Electrodeposition of PbO2 on Reticulated Vitreous Carbon for Organic Electrooxidation

Monday, 25 May 2015: 10:00
PDR 3 (Hilton Chicago)
L. A. M. Ruotolo (Federal University of Sao Carlos, Department of Chemical Engineering) and R. M. Farinos (Federal University of Sao Carlos)
The problems caused by the growing of the environmental contamination by organics have been calling the attention of researches, authorities, and population in general since their effects have been more present in our lives. Environmental contamination can be avoided by using, in most cases, biological treatments; however, some classes of compounds are refractory to this kind of treatment and require different technologies to oxidize the organic compound.

In this context, the electrochemical technology emerged as an alternative environmentally, technically, and economically viable. Advantages of electrochemical technology are elimination of transport and storage of hazardous chemicals, reduction of the workmanship, and ease to automatization. Despite these advantages, for the effective use of the electrochemical technology for effluent treatment some drawbacks must be overcome, mainly mass transfer limitations resulting of the low concentrations in industrial effluents, which affect the current efficiency and the energy consumption.  As an attempt to improve mass transfer, in this work we address the electrochemical oxidation using three-dimensional electrodes of reticulated vitreous carbon (RVC) covered by PbO2film as the electroactive material.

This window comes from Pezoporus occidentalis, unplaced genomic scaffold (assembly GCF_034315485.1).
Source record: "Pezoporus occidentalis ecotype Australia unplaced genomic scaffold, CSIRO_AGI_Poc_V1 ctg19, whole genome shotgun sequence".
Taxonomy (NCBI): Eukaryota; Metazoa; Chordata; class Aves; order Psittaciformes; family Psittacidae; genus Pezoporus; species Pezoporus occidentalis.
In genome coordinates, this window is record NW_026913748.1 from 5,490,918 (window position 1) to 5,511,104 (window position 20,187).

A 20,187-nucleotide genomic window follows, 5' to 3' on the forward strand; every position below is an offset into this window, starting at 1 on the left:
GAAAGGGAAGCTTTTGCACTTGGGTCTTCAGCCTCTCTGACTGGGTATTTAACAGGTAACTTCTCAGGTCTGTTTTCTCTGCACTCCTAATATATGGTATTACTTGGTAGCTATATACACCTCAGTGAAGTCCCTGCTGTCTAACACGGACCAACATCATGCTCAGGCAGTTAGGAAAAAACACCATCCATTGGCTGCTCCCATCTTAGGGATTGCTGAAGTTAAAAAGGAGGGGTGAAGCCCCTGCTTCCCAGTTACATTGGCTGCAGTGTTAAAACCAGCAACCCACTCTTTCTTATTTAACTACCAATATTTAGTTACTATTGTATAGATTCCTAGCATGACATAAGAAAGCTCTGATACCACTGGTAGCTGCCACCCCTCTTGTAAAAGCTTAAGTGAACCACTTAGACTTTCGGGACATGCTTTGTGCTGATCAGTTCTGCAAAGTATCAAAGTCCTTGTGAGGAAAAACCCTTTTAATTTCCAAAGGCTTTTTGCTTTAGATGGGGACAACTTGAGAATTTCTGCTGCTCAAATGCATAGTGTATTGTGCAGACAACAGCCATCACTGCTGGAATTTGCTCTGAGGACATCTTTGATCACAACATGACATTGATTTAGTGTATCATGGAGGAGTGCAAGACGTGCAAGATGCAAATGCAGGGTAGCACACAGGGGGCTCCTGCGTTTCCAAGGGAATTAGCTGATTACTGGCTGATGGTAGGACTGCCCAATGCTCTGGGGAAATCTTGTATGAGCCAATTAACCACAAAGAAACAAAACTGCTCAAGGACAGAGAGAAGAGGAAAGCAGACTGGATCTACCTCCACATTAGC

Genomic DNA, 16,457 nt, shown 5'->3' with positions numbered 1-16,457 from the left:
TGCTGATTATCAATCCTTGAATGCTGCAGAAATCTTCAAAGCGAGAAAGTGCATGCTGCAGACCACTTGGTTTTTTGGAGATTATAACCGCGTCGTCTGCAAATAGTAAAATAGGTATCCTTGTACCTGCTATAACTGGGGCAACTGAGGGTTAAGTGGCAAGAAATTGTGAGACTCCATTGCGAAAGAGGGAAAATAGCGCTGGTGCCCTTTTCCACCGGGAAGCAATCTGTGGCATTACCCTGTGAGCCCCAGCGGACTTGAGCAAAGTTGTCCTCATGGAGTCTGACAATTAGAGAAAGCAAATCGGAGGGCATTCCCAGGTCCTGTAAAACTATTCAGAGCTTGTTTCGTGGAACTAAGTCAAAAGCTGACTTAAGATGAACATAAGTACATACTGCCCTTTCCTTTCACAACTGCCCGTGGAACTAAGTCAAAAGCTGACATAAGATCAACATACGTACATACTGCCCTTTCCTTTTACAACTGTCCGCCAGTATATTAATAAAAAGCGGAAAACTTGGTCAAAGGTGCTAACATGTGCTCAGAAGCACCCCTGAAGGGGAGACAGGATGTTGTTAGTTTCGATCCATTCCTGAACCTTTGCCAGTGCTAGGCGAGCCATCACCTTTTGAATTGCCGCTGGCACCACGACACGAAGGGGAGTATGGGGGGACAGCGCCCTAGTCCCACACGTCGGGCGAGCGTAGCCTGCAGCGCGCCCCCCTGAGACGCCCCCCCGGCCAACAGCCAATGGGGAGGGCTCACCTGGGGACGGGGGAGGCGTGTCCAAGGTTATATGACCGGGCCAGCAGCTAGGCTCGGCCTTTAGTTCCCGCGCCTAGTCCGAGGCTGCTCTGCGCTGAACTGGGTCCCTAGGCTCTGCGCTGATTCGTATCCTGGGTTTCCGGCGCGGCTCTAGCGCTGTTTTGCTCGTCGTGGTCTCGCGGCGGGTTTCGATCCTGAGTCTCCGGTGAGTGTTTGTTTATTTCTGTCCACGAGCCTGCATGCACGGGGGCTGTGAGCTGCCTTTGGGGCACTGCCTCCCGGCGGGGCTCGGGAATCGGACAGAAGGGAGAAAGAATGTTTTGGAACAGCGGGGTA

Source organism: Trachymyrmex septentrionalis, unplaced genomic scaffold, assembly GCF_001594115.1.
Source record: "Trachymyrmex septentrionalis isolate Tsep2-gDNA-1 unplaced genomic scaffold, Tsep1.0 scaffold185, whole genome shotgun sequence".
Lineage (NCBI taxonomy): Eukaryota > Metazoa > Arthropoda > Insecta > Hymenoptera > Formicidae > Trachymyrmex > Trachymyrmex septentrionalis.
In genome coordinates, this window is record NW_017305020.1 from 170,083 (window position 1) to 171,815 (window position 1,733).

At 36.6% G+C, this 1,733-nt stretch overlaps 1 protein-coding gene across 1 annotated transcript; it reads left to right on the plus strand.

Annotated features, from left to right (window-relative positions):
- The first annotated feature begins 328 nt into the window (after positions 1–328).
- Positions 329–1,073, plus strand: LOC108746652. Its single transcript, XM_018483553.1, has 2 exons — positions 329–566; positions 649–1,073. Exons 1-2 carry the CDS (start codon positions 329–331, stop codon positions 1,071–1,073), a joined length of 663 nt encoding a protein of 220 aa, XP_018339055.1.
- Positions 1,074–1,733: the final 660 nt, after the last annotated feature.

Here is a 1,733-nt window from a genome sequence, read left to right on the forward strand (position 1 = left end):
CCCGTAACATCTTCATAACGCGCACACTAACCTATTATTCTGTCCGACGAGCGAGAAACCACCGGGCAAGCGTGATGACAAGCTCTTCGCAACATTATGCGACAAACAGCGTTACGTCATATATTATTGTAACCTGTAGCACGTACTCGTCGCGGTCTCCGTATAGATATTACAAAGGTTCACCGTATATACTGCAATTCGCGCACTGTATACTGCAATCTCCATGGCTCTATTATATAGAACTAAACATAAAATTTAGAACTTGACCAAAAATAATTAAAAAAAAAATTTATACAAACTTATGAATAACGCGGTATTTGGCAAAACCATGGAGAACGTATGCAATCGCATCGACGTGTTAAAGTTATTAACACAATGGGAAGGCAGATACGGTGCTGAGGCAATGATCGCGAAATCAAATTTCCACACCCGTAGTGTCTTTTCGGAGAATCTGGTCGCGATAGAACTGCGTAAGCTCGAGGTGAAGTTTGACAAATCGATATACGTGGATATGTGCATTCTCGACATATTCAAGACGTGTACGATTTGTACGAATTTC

The RVC/PbO2 electrode was prepared in a flow electrochemical reactor. The PbO2 film was electrodeposited on RVC applying different charges by varying the current density and electrolysis time. The porosities (in pores per inch) of the RVC substrates were 45, 60, and 80 ppi. The electrode was characterized by electrochemical techniques and scanning electronic microscopy. The decolorization reaction of the reactive blue 19 dye was used to evaluate the electrocatalytic power of the RVC/PbO2and compared to the flat plate electrode.

The results for the 45 ppi RVC showed that the PbO2electrodeposition was not uniform within RVC due to non-uniform current penetration (Fig. 1 and 2). The best electrodeposit morphology and uniformity was obtained applying low current densities for longer electrolysis time (Fig 1c).  Contrary, fast decolorization rate was obtained using the films deposited applying high current density (Fig. 2).

A comparison between the flat plate and RVC/PbO2electrodes in Fig. 3 shows that the three-dimensional electrode was very effect to remove color.

In order to increase the electrode specific surface area, PbO2 films were electrodeposited on RVC with 60 ppi and 80 ppi. After current density optimization, the PbO2 film was successfully deposited on the 60 ppi RVC.  On the other hand, an optimum current density cannot be found in order to obtain a uniform deposit on the 80 ppi RVC.  Moreover, the low porosity of this electrode and the high hydrophobic nature of RVC led to low surface wettability, thus contributing for the uneven PbO2 film.